Joseph Baily

Joseph Baily (1810 – 1885)

Born March 18, 1810 in Pennsbury Township of Chester County, Pennsylvania. As one of 12 children, Baily attended the common schools, as his parents couldn’t afford the education beyond what could be procured during the winter months. He worked on the farm until 16 and then apprenticed in the trade of a hatter, which he carried on in Parkersville. He then saved enough money to attend a boarding school in New Jersey for one year.

Baily returned to journey work in New Jersey and started a shop in 1832. In 1840 Baily served in the State House of Representatives and in 1843 became a member of the State Senate. Baily moved to Perry County in 1845, where he purchased “the Caroline furnace estate”. He stayed out of political life while he got the furnace working so that there could be iron manufacturing. 1851-1853 Baily was again elected to the State Senate. In 1854 he was appointed the position of State Treasurer of Pennsylvania and also joined the Know Nothing Party.

After his one year stint as treasurer, Baily spent 2 years studying law at an attorney’s office in New Bloomfield, Pennsylvania, and was admitted to the bar in 1860. Baily was elected and served as a Democrat to the House of Representatives from 1861 – March of 1865. During his tenure Baily became involved with the case of Charles Garretson, who the York Union League accused of being an ultra copperhead. President Lincoln became involved in the matter and replied to Secretary of War Stanton please have a full report of this case sent to me. Hon. Baily says the man went home last fall on the loyal side, and actually fought for the privilege”. Representative Baily may have gained a modification of Garretson’s dismissal, for later references give Garretson as “mustered out” rather than dismissed. Garretson was assistant quartermaster of Volunteers.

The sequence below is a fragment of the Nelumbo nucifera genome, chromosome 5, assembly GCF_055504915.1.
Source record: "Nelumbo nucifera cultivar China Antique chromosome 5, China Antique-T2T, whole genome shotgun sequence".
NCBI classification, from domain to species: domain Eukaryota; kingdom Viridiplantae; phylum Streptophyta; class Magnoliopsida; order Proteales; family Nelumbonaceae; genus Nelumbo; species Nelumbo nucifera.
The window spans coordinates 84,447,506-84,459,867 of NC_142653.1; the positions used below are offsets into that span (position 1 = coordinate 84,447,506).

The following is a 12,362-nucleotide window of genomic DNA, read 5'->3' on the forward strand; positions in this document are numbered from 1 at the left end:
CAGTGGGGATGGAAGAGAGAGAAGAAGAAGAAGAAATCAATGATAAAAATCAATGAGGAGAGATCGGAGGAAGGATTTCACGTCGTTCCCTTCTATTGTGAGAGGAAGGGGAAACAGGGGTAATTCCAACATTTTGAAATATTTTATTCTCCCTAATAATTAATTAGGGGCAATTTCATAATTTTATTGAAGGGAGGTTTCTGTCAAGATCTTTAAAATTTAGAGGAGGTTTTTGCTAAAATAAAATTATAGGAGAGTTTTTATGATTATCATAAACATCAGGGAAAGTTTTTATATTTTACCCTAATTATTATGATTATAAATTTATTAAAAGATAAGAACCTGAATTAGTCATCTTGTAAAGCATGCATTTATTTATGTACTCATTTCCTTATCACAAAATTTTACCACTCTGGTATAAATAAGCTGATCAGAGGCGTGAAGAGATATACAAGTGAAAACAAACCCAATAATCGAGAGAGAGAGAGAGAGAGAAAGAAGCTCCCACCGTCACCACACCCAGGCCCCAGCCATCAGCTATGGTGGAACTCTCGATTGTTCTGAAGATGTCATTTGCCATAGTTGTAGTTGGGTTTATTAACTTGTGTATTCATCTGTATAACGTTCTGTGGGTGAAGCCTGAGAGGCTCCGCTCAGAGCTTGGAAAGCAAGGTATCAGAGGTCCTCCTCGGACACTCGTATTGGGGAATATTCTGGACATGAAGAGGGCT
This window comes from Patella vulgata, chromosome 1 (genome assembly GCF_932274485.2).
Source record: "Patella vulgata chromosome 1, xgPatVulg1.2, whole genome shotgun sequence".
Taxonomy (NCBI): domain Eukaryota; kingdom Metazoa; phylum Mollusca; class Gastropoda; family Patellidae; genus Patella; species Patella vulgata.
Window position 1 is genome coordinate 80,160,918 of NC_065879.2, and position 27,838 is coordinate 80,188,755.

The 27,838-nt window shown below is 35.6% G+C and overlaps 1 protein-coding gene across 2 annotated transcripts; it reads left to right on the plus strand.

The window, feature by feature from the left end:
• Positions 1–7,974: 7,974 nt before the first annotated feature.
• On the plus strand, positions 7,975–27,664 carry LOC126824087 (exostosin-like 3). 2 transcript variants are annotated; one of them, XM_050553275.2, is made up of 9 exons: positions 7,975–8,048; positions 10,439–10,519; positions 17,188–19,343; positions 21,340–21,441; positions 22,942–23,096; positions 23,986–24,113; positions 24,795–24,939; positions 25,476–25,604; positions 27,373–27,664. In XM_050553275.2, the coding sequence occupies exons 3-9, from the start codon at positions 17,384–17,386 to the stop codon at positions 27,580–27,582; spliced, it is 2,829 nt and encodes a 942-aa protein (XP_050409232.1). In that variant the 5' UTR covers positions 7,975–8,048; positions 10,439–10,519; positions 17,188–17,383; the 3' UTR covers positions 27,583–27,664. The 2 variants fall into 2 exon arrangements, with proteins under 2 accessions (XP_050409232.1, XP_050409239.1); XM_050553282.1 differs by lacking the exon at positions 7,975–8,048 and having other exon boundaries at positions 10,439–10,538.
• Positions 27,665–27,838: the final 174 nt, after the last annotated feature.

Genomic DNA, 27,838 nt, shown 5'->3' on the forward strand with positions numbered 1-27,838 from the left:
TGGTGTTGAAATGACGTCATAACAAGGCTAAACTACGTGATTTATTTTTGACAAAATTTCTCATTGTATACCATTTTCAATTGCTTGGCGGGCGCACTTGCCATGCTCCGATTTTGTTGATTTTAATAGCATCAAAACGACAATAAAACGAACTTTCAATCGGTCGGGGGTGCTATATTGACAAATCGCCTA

Baily did receive a notice from the War Department inviting him to attend the remains of Lincoln to Springfield with transportation back. Baily was out of office when he received the invitation to participate.

Baily died at Bailey Station, Perry County, Pa. on August 26, 1885. His internment is in the Bloomfield Cemetery, New Bloomfield, Pa.

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